“We are talking about people who used to work in our headquarters,” Mr Matthews said. “We used to be a company that ran more airports. We have been reducing the costs and we need to do so significantly now to get in line with the amount of money we are allowed to make from airlines.”

From April, Heathrow’s airport charges – which are typically passed on to passengers through higher ticket prices – will be reduced in real terms by 1.5pc below the rate of inflation every year until 2019.

The airport is currently examining whether to appeal the CAA’s ruling but has already started to push through a cost-cutting programme, which has also involved management agreeing to pay freezes. Heathrow and airlines have until March 27 to appeal the CAA’s ruling, which was handed down last month.

Heathrow’s revenue rose 11.3pc to £2.5bn in 2013, as more than 72 million passengers passed through its doors for the first time in its history.

Passenger numbers hit 72.3m, up 3.4pc on 2012, although the figure is still far short of the 78m passengers the hub had been forecast to reach by the CAA.

Passenger numbers were boosted by airlines using larger jets and higher load factors – a measure of how many seats on a flight are occupied.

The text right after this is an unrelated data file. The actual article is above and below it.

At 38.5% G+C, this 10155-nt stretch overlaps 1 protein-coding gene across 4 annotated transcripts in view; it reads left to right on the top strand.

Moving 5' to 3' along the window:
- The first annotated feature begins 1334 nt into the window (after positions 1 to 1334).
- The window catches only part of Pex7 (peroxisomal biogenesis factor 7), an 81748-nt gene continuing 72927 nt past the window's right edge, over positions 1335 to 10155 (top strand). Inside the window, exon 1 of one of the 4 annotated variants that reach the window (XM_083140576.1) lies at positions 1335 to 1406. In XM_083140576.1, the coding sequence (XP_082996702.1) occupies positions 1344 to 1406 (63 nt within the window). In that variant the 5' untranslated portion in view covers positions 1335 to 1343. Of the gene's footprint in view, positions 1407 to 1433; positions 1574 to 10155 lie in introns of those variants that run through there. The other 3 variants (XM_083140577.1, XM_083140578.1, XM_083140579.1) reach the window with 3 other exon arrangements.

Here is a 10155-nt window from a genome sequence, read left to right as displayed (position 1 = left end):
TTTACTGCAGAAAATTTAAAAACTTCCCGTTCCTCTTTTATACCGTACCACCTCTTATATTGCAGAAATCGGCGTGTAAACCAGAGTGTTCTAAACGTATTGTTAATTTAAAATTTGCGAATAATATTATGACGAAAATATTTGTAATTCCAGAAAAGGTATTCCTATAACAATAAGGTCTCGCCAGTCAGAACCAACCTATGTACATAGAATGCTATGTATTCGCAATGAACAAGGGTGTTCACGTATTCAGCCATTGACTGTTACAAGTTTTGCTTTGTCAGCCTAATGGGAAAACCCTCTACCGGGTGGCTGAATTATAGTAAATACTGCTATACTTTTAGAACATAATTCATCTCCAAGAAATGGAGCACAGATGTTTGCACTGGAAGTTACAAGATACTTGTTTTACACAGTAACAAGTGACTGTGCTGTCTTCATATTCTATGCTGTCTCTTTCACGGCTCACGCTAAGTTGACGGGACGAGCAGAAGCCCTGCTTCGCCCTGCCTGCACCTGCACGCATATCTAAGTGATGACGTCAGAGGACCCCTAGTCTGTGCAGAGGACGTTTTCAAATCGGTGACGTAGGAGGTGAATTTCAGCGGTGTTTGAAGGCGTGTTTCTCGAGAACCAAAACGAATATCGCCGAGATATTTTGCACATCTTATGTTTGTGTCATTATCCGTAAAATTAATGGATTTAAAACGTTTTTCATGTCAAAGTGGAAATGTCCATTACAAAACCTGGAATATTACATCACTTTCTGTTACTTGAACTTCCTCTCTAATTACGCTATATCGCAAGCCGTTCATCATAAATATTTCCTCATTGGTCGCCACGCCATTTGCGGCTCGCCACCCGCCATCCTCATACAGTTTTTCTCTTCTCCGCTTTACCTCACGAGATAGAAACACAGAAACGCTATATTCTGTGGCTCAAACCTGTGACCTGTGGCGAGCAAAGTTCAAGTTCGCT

Heathrow saw 470,000 flights take off or land from its two runways last year, 10,000 fewer than its legal limit.

The hub said it is refining its proposals for a third runway to the north-west of its current site, after the plan was short-listed by the Government-backed Airports Commission, which will recommend next year where to build extra runway capacity in the south east of England.

Stripping out the contribution of last year’s sale of Stansted to Manchester Airports Group and other exception items, Heathrow’s earnings before interest, tax, depreciation and amortisation (Ebitda) rose 23.1pc to a record £1.4bn which, Mr Matthews pointed out, is “just a touch bigger” than the £1.3bn invested in improving the airport’s facilities last year.

In June, Heathrow will open a new Terminal 2 building which will be home to 26 airlines.

Heathrow has reportedly received an offer from Ferrovial to buy its three remaining regional airports, Aberdeen, Glasgow and Southampton.

Mr Matthews declined to comment on the sale process other than to say that “ultimately shareholders will decide whether they want to keep those airports or not”.

http://www.telegraph.co.uk/finance/newsbysector/transport/10657989/Heathrow-cutting-200-jobs-to-meet-draconian-CAA-ruling.html


 

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See also report by Optimal Economics in 2011:

This states:
“Heathrow Airport is one of the largest employment sites in London with over 76,600 people working within the Airport boundary creating gross value added (GVA) of almost £3.3 billion.